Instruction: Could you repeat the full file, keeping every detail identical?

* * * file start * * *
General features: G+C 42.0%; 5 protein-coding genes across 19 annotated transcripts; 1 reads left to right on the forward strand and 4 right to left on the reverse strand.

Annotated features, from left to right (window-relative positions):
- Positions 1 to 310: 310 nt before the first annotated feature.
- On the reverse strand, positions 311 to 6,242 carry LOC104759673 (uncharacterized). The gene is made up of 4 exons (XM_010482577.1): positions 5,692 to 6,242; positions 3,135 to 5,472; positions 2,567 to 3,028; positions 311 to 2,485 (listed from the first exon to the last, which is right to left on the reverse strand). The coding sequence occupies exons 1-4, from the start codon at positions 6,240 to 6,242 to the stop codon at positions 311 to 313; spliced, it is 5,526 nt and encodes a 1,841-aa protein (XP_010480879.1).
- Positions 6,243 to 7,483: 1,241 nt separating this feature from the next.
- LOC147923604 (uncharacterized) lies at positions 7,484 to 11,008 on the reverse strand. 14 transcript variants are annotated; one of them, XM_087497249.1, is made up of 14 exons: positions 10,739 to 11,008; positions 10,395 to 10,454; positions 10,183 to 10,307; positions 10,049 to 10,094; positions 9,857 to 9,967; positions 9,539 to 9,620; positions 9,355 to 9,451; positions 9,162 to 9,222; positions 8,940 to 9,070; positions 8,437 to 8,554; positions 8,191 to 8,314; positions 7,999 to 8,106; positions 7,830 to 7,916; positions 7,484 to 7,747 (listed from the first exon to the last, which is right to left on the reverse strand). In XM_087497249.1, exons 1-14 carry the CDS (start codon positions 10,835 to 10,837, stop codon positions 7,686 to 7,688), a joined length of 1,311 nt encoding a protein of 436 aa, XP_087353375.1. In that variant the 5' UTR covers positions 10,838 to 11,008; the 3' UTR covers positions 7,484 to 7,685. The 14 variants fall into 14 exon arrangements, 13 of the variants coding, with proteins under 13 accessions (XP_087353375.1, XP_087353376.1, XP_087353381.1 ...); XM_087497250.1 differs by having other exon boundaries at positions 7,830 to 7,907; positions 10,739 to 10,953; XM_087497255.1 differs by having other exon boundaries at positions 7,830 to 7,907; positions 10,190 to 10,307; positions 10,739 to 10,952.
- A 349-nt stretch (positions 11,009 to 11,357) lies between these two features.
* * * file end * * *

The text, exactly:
General features: G+C 42.0%; 5 protein-coding genes across 19 annotated transcripts; 1 reads left to right on the forward strand and 4 right to left on the reverse strand.

Annotated features, from left to right (window-relative positions):
- Positions 1 to 310: 310 nt before the first annotated feature.
- On the reverse strand, positions 311 to 6,242 carry LOC104759673 (uncharacterized). The gene is made up of 4 exons (XM_010482577.1): positions 5,692 to 6,242; positions 3,135 to 5,472; positions 2,567 to 3,028; positions 311 to 2,485 (listed from the first exon to the last, which is right to left on the reverse strand). The coding sequence occupies exons 1-4, from the start codon at positions 6,240 to 6,242 to the stop codon at positions 311 to 313; spliced, it is 5,526 nt and encodes a 1,841-aa protein (XP_010480879.1).
- Positions 6,243 to 7,483: 1,241 nt separating this feature from the next.
- LOC147923604 (uncharacterized) lies at positions 7,484 to 11,008 on the reverse strand. 14 transcript variants are annotated; one of them, XM_087497249.1, is made up of 14 exons: positions 10,739 to 11,008; positions 10,395 to 10,454; positions 10,183 to 10,307; positions 10,049 to 10,094; positions 9,857 to 9,967; positions 9,539 to 9,620; positions 9,355 to 9,451; positions 9,162 to 9,222; positions 8,940 to 9,070; positions 8,437 to 8,554; positions 8,191 to 8,314; positions 7,999 to 8,106; positions 7,830 to 7,916; positions 7,484 to 7,747 (listed from the first exon to the last, which is right to left on the reverse strand). In XM_087497249.1, exons 1-14 carry the CDS (start codon positions 10,835 to 10,837, stop codon positions 7,686 to 7,688), a joined length of 1,311 nt encoding a protein of 436 aa, XP_087353375.1. In that variant the 5' UTR covers positions 10,838 to 11,008; the 3' UTR covers positions 7,484 to 7,685. The 14 variants fall into 14 exon arrangements, 13 of the variants coding, with proteins under 13 accessions (XP_087353375.1, XP_087353376.1, XP_087353381.1 ...); XM_087497250.1 differs by having other exon boundaries at positions 7,830 to 7,907; positions 10,739 to 10,953; XM_087497255.1 differs by having other exon boundaries at positions 7,830 to 7,907; positions 10,190 to 10,307; positions 10,739 to 10,952.
- A 349-nt stretch (positions 11,009 to 11,357) lies between these two features.